Engaging and Celebrating Stanford's Secular Community

 

Rational Thought is now defunct. More information on the other site here.

Welcome to our pages. We are a growing group of Stanford students interested in skepticism and freethought, and we are committed to providing a forum for the exploration of these issues.

How to know whether this group is for you?

Here are some questions to consider - if on average you more or less agree with them, consider attending our events and bring in your expertise and knowledge. If you answer "yes, definitely" on all of them: May we oblige you as next president of the organization?

Does the debate over the teaching of Intelligent Design alongside evolution make you cringe?

Do you sometimes feel overwhelmed by the persistence of pseudoscientific claims in the media and in advertising?

Are you concerned about the influence of religion on science, public policy and the unity of this country?

Would you answer "d'uh" to the question whether one can be good without God? Would you agree that non-believers should answer this question once and for all and then move on to more interesting ones?

Do you think something should be done to increase the scientific literacy in the public?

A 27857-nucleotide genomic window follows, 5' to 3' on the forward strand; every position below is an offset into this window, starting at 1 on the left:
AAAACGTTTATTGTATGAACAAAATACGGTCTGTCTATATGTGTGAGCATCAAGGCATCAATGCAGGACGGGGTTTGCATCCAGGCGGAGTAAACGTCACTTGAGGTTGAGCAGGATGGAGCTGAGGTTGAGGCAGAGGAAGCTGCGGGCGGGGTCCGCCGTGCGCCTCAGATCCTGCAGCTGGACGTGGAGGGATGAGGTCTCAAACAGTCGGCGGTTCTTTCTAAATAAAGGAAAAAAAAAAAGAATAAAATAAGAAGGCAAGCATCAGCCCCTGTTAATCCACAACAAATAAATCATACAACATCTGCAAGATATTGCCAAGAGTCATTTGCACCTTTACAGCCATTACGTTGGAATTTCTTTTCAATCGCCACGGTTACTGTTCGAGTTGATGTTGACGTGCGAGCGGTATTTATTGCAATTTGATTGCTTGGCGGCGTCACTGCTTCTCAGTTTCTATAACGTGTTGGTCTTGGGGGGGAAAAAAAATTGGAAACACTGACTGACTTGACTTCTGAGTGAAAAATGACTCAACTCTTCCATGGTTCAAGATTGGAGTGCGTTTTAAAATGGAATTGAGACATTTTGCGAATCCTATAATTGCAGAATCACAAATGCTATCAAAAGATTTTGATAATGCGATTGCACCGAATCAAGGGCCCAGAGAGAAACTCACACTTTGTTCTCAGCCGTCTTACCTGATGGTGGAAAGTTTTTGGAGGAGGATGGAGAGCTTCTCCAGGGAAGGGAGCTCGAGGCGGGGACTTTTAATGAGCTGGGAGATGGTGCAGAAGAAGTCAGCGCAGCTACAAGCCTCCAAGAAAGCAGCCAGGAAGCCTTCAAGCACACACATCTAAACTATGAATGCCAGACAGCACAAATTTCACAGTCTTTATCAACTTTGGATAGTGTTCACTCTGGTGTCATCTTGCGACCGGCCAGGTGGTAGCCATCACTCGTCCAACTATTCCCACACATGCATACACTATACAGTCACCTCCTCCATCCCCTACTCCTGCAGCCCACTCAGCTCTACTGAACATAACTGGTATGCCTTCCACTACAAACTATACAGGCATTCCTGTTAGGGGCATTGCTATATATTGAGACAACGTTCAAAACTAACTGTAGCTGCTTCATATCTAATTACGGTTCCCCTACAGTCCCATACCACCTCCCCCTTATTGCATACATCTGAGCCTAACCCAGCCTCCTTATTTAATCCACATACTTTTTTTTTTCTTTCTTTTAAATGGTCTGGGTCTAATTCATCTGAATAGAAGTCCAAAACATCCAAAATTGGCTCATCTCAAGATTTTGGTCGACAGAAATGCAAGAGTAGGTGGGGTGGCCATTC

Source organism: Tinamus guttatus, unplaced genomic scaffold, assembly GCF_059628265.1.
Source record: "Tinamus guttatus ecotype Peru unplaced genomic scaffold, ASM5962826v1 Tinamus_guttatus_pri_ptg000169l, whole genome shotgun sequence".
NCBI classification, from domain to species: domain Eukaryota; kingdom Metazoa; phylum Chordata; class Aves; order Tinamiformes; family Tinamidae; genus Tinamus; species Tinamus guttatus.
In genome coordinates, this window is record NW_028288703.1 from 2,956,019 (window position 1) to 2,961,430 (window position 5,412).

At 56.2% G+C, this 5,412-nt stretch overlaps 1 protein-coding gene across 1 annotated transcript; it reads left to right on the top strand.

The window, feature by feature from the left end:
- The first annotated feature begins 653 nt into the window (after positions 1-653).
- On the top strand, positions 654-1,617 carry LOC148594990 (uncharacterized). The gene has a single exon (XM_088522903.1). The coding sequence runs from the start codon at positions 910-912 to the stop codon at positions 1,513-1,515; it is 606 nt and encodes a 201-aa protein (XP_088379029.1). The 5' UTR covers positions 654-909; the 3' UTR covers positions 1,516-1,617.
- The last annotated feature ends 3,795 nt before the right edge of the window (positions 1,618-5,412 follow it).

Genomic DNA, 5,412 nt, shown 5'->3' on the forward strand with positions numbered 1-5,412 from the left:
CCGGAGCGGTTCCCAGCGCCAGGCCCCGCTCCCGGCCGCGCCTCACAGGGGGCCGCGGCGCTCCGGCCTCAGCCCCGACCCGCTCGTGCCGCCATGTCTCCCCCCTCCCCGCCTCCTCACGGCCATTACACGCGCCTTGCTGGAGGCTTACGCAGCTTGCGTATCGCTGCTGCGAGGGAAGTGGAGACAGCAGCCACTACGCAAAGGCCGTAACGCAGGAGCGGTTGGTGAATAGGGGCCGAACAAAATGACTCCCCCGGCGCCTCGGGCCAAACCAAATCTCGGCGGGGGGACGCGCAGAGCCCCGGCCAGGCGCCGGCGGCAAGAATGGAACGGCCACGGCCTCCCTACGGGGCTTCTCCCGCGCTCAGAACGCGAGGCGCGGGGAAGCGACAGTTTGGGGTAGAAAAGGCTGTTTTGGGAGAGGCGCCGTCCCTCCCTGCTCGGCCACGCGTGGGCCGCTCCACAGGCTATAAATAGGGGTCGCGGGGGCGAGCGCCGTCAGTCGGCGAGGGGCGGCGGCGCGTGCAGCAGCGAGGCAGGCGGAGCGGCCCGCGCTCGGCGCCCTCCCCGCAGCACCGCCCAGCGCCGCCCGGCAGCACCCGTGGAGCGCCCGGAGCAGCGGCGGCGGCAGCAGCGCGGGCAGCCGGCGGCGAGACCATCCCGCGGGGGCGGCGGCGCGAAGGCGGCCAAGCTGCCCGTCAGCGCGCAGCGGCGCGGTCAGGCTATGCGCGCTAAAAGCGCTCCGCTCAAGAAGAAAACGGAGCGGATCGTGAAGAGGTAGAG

Our History:

Our group was started in April of 2004. Through contacts at the Center for Inquiry On Campus Program, the Secular Student Alliance and other organizations, we are able to bring you some exciting speakers on topics ranging from secular ethics to creationism, from alternative medicine to superstition. We'll also continue to foster collaborative relationships with other student groups and faculty at Stanford.

 

Our Philosophy:

As a group, we do not stand for a single philosophy. While most of us would probably describe ourselves as atheists or agnostics, all members bring with them their own background and biases. And we welcome differences of opinion and a continuous examination of our own convictions. However, we do all agree on one thing: that any belief, even society's sacred cows, should be up for scrutiny. We strive to base our responses to ideas always on the available evidence, and the evidence for any position is carefully weighed. Above all, we would like to encourage a scientific, rational outlook on life and to further skills necessary to survive in today's "pseudoscientific information age".

 

Doubt where Doubt is Due—Belief where Belief is Warranted

 

 

Last updated: 1/07/07